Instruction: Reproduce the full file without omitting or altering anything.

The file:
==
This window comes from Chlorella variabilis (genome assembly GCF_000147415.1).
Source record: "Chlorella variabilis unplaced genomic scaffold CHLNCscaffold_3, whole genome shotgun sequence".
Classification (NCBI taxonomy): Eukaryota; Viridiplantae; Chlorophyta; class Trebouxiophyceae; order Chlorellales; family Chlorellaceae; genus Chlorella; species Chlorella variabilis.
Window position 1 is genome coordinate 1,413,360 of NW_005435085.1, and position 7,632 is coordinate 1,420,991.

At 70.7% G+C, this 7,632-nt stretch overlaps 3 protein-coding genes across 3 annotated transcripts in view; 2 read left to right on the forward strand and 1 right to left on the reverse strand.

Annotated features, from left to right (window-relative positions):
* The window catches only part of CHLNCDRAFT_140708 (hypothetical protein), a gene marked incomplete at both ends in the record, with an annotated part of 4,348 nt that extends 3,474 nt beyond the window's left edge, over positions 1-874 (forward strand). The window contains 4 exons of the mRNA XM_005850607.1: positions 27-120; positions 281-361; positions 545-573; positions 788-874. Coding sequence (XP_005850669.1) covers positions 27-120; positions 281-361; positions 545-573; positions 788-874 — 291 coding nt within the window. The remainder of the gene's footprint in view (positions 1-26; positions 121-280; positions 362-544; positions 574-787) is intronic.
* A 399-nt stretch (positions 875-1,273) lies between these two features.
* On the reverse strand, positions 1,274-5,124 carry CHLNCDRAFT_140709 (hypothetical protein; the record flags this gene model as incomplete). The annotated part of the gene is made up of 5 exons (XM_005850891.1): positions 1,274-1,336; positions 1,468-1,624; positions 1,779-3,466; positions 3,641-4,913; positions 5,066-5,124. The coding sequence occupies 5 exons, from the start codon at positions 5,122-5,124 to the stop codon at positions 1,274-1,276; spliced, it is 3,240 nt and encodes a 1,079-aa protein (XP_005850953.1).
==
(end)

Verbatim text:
This window comes from Chlorella variabilis (genome assembly GCF_000147415.1).
Source record: "Chlorella variabilis unplaced genomic scaffold CHLNCscaffold_3, whole genome shotgun sequence".
Classification (NCBI taxonomy): Eukaryota; Viridiplantae; Chlorophyta; class Trebouxiophyceae; order Chlorellales; family Chlorellaceae; genus Chlorella; species Chlorella variabilis.
Window position 1 is genome coordinate 1,413,360 of NW_005435085.1, and position 7,632 is coordinate 1,420,991.

At 70.7% G+C, this 7,632-nt stretch overlaps 3 protein-coding genes across 3 annotated transcripts in view; 2 read left to right on the forward strand and 1 right to left on the reverse strand.

Annotated features, from left to right (window-relative positions):
* The window catches only part of CHLNCDRAFT_140708 (hypothetical protein), a gene marked incomplete at both ends in the record, with an annotated part of 4,348 nt that extends 3,474 nt beyond the window's left edge, over positions 1-874 (forward strand). The window contains 4 exons of the mRNA XM_005850607.1: positions 27-120; positions 281-361; positions 545-573; positions 788-874. Coding sequence (XP_005850669.1) covers positions 27-120; positions 281-361; positions 545-573; positions 788-874 — 291 coding nt within the window. The remainder of the gene's footprint in view (positions 1-26; positions 121-280; positions 362-544; positions 574-787) is intronic.
* A 399-nt stretch (positions 875-1,273) lies between these two features.
* On the reverse strand, positions 1,274-5,124 carry CHLNCDRAFT_140709 (hypothetical protein; the record flags this gene model as incomplete). The annotated part of the gene is made up of 5 exons (XM_005850891.1): positions 1,274-1,336; positions 1,468-1,624; positions 1,779-3,466; positions 3,641-4,913; positions 5,066-5,124. The coding sequence occupies 5 exons, from the start codon at positions 5,122-5,124 to the stop codon at positions 1,274-1,276; spliced, it is 3,240 nt and encodes a 1,079-aa protein (XP_005850953.1).